- Helena, Comtesse de Noailles (c.1826-1908) was born in a wealthy and noble English family. She had a short marriage with the Duc de Mouchy. She had no children of her own but at the age of forty she saw a portrait of a young girl with which she became enamored. When she found the portrait had already been sold she set out to buy the girl who was the model of the portrait. The adopted girl was then raised by Helena’s unique educational strategy. Clothing had to be loose so as not to constrict circulation. The school pond had to be drained to remove any possible source of infection and she was convinced that methane was key to health. For this herds of cows were to be kept near to provide a healthy dose of methane. A life long innovator in health matters she supported herself in her final years on a diet of milk, champagne, and methane.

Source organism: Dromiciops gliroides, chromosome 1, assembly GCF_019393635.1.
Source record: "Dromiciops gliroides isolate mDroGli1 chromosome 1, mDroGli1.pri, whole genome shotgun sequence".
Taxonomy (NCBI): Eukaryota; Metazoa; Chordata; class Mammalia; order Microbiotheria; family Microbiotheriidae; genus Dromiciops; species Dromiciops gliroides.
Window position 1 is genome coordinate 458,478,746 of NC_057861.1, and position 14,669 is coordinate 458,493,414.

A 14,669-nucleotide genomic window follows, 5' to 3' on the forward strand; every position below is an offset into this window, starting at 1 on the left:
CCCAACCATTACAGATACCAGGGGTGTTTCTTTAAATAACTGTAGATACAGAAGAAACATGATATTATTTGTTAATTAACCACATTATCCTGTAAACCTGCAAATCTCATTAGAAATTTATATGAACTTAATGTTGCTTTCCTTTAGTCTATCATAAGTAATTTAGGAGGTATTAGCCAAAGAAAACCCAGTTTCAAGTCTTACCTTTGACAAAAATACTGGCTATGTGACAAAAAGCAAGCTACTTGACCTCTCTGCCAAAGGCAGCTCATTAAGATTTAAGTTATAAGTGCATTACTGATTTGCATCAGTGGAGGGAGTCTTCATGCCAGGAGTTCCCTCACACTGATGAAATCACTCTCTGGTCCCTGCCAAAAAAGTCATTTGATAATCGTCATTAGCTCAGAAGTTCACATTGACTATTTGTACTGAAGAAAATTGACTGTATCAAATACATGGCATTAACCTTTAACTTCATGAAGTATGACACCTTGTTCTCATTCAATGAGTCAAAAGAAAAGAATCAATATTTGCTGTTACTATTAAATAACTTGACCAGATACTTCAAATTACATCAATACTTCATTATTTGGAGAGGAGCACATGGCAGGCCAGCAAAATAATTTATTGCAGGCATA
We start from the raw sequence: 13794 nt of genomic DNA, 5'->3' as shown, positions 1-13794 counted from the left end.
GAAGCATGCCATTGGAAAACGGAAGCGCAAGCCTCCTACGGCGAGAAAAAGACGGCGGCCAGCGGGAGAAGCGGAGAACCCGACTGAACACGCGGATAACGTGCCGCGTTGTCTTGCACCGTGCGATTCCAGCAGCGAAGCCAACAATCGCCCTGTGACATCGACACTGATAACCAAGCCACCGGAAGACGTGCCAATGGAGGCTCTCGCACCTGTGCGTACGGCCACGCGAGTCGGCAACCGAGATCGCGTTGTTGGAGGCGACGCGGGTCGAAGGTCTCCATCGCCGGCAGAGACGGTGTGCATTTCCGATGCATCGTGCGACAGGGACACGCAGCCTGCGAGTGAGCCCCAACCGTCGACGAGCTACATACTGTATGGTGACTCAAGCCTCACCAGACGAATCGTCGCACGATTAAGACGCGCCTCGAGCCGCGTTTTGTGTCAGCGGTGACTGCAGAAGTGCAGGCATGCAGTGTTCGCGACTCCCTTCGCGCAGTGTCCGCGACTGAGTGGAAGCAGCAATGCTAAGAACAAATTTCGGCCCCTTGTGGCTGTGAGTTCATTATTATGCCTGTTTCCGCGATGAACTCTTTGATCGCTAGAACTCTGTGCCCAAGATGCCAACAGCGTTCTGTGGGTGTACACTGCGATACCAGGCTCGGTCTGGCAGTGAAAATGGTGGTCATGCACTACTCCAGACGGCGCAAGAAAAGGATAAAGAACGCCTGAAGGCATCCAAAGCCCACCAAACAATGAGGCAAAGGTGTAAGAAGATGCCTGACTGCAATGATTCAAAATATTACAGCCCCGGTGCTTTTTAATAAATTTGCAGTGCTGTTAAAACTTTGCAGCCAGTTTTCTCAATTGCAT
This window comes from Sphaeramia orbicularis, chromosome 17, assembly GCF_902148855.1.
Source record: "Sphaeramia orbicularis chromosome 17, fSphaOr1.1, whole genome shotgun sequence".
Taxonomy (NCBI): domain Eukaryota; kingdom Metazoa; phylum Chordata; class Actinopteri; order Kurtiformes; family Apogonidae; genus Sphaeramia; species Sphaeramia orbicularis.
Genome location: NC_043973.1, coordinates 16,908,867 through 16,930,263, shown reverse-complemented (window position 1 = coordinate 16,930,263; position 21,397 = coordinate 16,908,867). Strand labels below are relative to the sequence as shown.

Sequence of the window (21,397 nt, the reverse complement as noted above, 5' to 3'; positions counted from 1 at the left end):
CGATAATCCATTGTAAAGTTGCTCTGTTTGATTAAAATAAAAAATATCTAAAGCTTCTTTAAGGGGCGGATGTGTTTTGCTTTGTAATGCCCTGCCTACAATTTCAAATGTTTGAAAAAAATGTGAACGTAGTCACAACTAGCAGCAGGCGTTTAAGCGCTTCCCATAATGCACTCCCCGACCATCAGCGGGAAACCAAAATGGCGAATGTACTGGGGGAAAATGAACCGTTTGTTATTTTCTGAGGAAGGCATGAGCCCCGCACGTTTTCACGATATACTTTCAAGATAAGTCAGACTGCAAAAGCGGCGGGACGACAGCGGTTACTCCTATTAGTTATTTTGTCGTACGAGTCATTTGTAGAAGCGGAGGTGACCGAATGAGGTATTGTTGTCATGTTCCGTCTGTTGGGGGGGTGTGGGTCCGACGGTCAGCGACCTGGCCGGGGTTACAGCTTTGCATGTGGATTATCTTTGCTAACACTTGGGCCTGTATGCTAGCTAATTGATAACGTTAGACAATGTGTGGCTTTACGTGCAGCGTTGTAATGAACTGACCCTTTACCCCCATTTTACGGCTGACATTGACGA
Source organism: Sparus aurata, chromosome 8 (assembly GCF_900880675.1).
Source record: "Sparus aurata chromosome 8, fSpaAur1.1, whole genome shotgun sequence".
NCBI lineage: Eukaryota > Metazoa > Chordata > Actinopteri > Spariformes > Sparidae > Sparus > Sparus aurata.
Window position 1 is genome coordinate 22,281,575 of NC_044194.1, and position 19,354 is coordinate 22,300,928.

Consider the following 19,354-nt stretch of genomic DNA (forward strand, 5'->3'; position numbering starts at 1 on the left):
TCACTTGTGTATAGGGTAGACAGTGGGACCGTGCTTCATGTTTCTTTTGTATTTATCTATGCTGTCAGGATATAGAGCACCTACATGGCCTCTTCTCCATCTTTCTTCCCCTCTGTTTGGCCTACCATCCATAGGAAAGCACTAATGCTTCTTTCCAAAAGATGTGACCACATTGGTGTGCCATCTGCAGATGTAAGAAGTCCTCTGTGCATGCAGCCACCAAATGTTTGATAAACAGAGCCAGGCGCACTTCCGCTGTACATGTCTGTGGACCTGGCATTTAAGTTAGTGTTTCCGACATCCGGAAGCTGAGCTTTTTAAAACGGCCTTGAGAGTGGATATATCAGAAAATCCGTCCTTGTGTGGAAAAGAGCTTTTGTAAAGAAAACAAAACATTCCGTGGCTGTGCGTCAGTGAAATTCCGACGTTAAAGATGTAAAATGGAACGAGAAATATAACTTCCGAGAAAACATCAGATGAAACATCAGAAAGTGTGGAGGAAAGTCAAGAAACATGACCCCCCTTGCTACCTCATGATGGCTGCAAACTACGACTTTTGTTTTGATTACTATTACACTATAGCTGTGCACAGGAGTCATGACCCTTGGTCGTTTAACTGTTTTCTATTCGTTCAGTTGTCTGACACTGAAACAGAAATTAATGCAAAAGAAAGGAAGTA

- Alexander Douglas 10th Duke of Hamilton - also the Duke of Brandon, a Marquess, held three Earldoms, and a handful of Baronetcies. The Duke was obsessed with his lineage and the importance of his birth. When his successes failed to live up to his expectations he began to plan for his death. This led to the Duke constructing a mausoleum 120ft high. Having outbid the British museum, he purchased an Egyptian sarcophagus, in which he planned to be buried. Unfortunately the Duke had purchased a sarcophagus made for a princess. The Duke was rather taller than the average princess and became concerned that he would not fit into the coffin. We would lay in the sarcophagus from time to time to convince himself he would fit in it. On his death bed he was still concerned that his body was too large and instructed his family to ‘double him up’ to make him fit. Unfortunately he was still too large and his feet had to be removed prior to burial.